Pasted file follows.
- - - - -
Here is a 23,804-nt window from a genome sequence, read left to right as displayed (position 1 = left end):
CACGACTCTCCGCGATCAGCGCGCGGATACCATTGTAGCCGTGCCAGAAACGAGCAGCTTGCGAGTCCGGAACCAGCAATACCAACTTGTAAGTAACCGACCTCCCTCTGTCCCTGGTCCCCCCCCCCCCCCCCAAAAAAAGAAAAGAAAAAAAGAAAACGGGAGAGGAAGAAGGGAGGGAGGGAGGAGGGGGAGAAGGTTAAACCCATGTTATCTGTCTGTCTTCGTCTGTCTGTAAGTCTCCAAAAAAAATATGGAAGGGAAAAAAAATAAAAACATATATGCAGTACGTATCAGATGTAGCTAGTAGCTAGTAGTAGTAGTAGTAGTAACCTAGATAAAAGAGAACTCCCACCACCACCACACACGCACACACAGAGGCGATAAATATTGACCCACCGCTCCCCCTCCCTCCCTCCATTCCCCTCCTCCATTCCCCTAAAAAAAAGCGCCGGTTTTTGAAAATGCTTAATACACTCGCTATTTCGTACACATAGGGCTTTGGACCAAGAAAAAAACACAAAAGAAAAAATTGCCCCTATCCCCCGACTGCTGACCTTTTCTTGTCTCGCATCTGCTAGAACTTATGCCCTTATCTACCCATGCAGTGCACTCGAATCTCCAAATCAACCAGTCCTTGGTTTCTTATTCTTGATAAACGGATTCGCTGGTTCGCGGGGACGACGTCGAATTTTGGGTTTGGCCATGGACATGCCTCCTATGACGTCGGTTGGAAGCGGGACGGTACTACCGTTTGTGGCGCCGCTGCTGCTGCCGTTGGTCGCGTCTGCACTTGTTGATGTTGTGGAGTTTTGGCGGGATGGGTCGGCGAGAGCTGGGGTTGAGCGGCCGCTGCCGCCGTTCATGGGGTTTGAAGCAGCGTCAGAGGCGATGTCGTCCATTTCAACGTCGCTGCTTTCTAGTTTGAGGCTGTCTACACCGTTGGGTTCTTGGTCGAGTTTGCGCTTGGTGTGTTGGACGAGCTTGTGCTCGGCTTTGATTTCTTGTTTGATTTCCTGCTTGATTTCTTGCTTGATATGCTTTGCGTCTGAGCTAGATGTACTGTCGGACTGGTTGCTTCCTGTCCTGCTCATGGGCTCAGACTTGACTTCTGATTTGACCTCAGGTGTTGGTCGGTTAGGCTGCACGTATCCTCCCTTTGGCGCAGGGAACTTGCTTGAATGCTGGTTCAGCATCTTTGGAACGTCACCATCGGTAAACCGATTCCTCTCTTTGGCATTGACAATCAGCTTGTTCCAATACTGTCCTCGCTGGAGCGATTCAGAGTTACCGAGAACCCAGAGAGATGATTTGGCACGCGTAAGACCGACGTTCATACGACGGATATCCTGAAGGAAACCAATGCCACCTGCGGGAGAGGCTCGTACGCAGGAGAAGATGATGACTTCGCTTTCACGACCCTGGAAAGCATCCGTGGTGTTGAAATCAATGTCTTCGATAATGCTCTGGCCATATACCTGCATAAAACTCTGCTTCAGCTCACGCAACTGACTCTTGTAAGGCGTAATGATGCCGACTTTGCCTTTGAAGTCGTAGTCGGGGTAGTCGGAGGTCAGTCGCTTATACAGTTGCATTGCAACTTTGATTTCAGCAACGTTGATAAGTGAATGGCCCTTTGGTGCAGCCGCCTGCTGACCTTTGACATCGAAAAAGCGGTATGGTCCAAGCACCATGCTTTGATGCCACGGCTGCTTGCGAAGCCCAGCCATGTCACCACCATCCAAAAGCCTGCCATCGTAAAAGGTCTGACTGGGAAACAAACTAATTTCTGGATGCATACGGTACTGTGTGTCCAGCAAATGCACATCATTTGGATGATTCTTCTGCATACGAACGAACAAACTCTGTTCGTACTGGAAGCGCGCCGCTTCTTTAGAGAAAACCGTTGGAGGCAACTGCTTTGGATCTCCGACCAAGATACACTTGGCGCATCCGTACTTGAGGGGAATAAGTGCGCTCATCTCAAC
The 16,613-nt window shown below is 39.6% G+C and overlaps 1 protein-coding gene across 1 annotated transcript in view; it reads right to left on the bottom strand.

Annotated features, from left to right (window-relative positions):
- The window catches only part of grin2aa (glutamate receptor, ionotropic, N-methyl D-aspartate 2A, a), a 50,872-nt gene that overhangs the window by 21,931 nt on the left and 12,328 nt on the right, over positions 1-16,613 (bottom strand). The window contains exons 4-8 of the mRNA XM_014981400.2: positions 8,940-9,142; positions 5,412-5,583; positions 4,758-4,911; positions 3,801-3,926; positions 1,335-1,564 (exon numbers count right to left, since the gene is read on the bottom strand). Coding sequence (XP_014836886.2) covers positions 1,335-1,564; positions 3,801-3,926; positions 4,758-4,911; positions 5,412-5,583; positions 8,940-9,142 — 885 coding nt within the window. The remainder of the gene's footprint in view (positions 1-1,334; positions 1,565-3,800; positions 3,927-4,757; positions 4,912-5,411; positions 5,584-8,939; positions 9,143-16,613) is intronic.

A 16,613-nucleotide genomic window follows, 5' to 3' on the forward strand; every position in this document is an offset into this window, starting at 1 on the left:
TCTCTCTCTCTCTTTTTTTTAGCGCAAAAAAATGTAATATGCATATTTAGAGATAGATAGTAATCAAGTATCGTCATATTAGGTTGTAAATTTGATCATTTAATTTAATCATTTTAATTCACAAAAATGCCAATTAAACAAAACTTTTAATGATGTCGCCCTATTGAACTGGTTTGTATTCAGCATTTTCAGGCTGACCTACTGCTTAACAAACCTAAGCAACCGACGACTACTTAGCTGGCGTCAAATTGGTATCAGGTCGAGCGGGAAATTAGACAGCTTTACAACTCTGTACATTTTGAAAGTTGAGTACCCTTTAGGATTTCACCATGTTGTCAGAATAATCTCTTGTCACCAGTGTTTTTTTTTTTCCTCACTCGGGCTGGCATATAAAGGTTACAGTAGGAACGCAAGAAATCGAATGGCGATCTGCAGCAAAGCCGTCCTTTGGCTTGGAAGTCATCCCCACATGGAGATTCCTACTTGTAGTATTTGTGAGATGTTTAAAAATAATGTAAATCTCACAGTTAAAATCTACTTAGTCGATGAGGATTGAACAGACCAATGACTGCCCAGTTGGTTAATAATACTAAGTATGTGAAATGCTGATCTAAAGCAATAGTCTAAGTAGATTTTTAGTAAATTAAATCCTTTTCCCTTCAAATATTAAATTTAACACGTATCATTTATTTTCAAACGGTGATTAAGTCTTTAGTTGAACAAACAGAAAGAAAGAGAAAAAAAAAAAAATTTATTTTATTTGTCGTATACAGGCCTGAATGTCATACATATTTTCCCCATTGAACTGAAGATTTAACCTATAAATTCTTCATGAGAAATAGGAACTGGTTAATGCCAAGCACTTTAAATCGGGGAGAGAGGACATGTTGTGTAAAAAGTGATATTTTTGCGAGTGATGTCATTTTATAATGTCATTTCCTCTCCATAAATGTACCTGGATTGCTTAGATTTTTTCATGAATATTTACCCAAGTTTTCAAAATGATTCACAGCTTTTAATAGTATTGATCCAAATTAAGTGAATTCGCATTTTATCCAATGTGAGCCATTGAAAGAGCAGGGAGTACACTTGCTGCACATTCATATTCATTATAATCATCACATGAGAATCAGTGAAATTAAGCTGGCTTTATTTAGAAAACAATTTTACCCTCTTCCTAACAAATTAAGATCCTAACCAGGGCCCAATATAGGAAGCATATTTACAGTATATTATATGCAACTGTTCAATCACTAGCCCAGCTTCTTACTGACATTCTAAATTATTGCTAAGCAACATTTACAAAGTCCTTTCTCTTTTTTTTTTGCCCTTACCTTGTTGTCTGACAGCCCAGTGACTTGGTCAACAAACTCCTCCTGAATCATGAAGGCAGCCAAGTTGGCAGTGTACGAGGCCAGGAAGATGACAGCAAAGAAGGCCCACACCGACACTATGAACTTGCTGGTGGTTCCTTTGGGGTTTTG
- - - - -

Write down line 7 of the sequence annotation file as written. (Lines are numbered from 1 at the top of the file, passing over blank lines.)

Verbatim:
TCTCTCTCTCTCTTTTTTTTAGCGCAAAAAAATGTAATATGCATATTTAGAGATAGATAGTAATCAAGTATCGTCATATTAGGTTGTAAATTTGATCATTTAATTTAATCATTTTAATTCACAAAAATGCCAATTAAACAAAACTTTTAATGATGTCGCCCTATTGAACTGGTTTGTATTCAGCATTTTCAGGCTGACCTACTGCTTAACAAACCTAAGCAACCGACGACTACTTAGCTGGCGTCAAATTGGTATCAGGTCGAGCGGGAAATTAGACAGCTTTACAACTCTGTACATTTTGAAAGTTGAGTACCCTTTAGGATTTCACCATGTTGTCAGAATAATCTCTTGTCACCAGTGTTTTTTTTTTTCCTCACTCGGGCTGGCATATAAAGGTTACAGTAGGAACGCAAGAAATCGAATGGCGATCTGCAGCAAAGCCGTCCTTTGGCTTGGAAGTCATCCCCACATGGAGATTCCTACTTGTAGTATTTGTGAGATGTTTAAAAATAATGTAAATCTCACAGTTAAAATCTACTTAGTCGATGAGGATTGAACAGACCAATGACTGCCCAGTTGGTTAATAATACTAAGTATGTGAAATGCTGATCTAAAGCAATAGTCTAAGTAGATTTTTAGTAAATTAAATCCTTTTCCCTTCAAATATTAAATTTAACACGTATCATTTATTTTCAAACGGTGATTAAGTCTTTAGTTGAACAAACAGAAAGAAAGAGAAAAAAAAAAAAATTTATTTTATTTGTCGTATACAGGCCTGAATGTCATACATATTTTCCCCATTGAACTGAAGATTTAACCTATAAATTCTTCATGAGAAATAGGAACTGGTTAATGCCAAGCACTTTAAATCGGGGAGAGAGGACATGTTGTGTAAAAAGTGATATTTTTGCGAGTGATGTCATTTTATAATGTCATTTCCTCTCCATAAATGTACCTGGATTGCTTAGATTTTTTCATGAATATTTACCCAAGTTTTCAAAATGATTCACAGCTTTTAATAGTATTGATCCAAATTAAGTGAATTCGCATTTTATCCAATGTGAGCCATTGAAAGAGCAGGGAGTACACTTGCTGCACATTCATATTCATTATAATCATCACATGAGAATCAGTGAAATTAAGCTGGCTTTATTTAGAAAACAATTTTACCCTCTTCCTAACAAATTAAGATCCTAACCAGGGCCCAATATAGGAAGCATATTTACAGTATATTATATGCAACTGTTCAATCACTAGCCCAGCTTCTTACTGACATTCTAAATTATTGCTAAGCAACATTTACAAAGTCCTTTCTCTTTTTTTTTTGCCCTTACCTTGTTGTCTGACAGCCCAGTGACTTGGTCAACAAACTCCTCCTGAATCATGAAGGCAGCCAAGTTGGCAGTGTACGAGGCCAGGAAGATGACAGCAAAGAAGGCCCACACCGACACTATGAACTTGCTGGTGGTTCCTTTGGGGTTTTG